Hedging is the act of buying and selling securities in the same industry. If you go long and buy Ford while you sell Toyota, the sale of Toyota hedges your position in Ford because if the auto industry does poorly, you anticipate profiting from betting against Toyota. If it does well, you will benefit from the growth in Ford. The goal of both of these trades (known as a “paired trade”) is to pick overpriced stocks as well as underpriced stocks and buy the underpriced stocks that represent good value with good management, and buy the overvalued companies with poor management. It’s not always easy and may require some time as well as enough cash on the side to manage the position, and this should be done across many, many industries if you want to do this properly. The problem with hedging is that you have to choose between either buing exposed to oneside more than another, or being perfectly hedged prevents you from gaining exposure to the most undervalued companies. Ideally you want to increase allocation to a particular stock if it is overvalued significantly and you are betting against it as well as those that are undervalued significantly. You also would have to endure the possibilities of buy outs on stocks you are betting against, and fraud which is rare but possible, or overnight drops in stocks you are long. That is why if you are hedged you have to spread your funds against a ton of positions so that no one position can negatively impact you. The other option would be to use stock options as a way of hedging.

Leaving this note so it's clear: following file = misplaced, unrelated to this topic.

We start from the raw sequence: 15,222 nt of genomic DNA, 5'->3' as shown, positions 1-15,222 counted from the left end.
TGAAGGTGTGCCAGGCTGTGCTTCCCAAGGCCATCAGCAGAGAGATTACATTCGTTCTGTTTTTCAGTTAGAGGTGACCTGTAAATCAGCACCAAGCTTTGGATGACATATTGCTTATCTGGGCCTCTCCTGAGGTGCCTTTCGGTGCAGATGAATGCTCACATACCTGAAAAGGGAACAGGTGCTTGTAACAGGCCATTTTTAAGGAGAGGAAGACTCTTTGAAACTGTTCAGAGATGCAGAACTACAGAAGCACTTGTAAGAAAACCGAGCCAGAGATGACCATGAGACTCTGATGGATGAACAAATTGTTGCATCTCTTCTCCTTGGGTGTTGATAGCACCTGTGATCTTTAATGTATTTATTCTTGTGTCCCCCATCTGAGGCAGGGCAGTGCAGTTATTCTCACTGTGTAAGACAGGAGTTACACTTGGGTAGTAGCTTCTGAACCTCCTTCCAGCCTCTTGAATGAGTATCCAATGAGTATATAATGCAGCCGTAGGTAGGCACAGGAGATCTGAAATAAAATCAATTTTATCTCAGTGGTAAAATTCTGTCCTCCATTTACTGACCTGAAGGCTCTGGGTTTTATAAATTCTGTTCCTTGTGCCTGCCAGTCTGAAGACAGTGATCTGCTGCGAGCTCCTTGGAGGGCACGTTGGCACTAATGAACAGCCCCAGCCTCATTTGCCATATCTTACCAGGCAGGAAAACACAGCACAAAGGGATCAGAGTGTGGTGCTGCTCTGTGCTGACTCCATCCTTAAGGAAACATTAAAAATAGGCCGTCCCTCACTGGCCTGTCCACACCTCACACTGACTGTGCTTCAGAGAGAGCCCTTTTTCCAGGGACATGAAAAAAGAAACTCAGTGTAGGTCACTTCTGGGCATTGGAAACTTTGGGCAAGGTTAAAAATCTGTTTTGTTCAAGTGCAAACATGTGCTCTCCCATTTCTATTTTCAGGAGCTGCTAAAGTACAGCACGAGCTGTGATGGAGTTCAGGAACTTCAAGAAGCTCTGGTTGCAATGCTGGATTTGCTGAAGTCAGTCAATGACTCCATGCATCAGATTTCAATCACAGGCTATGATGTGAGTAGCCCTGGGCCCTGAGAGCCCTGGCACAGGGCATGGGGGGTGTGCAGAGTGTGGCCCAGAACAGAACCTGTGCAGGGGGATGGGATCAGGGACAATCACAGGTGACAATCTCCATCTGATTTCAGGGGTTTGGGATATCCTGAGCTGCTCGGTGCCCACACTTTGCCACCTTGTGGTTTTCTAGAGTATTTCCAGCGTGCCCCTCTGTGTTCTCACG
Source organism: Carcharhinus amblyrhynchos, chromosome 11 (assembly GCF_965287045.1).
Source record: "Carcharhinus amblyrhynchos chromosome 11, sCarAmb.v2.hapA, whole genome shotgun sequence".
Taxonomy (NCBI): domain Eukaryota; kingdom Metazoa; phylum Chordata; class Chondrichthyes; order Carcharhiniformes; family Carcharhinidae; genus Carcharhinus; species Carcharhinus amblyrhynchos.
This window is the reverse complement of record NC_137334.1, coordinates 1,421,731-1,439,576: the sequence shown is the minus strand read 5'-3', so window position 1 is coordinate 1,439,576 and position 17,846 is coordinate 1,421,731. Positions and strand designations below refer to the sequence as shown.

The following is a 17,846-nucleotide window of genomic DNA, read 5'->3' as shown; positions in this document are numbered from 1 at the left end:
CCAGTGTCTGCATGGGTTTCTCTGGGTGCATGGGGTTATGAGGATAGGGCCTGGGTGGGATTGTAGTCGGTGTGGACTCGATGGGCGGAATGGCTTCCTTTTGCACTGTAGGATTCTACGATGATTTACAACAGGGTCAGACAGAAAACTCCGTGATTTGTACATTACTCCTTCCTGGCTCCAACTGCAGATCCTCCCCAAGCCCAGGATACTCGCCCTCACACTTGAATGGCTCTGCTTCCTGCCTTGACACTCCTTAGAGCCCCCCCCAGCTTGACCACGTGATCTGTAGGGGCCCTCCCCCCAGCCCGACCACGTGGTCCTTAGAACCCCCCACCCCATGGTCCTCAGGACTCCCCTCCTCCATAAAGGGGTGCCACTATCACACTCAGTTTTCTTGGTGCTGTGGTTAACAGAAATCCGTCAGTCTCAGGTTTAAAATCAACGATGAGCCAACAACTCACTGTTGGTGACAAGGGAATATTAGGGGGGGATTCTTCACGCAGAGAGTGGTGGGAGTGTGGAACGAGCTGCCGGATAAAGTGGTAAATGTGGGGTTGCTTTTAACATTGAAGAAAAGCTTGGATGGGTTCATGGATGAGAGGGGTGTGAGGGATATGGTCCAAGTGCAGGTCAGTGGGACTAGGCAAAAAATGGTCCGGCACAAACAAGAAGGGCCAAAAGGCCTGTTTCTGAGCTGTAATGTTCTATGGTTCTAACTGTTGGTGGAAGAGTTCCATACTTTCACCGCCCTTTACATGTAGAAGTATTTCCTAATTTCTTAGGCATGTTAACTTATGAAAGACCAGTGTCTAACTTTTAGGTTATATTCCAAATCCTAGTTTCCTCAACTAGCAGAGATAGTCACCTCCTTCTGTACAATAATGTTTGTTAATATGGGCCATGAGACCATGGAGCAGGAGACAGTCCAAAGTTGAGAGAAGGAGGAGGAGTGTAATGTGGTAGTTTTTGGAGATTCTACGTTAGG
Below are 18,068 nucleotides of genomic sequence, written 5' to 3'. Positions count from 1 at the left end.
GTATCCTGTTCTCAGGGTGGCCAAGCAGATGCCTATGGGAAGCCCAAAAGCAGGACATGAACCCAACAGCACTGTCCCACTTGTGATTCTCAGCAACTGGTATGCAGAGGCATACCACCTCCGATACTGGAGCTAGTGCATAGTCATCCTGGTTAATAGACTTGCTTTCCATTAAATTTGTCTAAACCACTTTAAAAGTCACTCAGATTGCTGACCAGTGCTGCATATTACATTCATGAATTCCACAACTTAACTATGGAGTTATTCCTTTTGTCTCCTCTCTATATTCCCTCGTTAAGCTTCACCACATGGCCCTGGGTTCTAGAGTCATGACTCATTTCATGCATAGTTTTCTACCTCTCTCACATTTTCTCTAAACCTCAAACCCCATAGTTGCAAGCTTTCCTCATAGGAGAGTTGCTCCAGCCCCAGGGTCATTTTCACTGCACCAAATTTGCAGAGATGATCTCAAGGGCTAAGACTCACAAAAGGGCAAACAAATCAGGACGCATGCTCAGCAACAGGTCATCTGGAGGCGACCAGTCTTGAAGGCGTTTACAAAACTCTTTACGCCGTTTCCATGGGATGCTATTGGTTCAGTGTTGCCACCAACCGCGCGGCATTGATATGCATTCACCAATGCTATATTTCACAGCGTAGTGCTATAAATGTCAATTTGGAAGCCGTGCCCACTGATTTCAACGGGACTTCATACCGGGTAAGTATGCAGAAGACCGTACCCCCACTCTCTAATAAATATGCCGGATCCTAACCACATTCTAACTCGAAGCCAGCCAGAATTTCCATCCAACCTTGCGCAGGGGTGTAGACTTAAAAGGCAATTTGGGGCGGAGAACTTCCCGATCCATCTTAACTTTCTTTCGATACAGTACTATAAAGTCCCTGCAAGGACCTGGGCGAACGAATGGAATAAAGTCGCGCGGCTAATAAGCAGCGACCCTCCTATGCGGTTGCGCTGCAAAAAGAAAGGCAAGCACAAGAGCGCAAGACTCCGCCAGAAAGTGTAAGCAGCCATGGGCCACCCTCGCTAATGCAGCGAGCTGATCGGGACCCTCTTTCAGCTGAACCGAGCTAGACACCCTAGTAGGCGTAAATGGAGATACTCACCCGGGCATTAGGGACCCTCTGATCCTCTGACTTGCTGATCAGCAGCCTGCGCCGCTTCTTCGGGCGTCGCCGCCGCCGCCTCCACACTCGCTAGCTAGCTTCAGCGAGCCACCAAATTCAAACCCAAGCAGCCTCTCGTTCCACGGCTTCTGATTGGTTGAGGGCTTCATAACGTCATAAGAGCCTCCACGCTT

Just because you can identify a company that is undervalued, does not mean it won’t stay that way for a length of time, or even go down in price and become more undervalued, or possibly some of the facts you have may even be wrong. Perhaps a lawsuit against a company occurs or is pending, or perhaps a company claims to own assets it does not. The SEC more heavily regulates companies but in China there is ironically less regulation (as most people think of China as the “communist” country and the US as “capitalist”, you might expect less regulation in the US)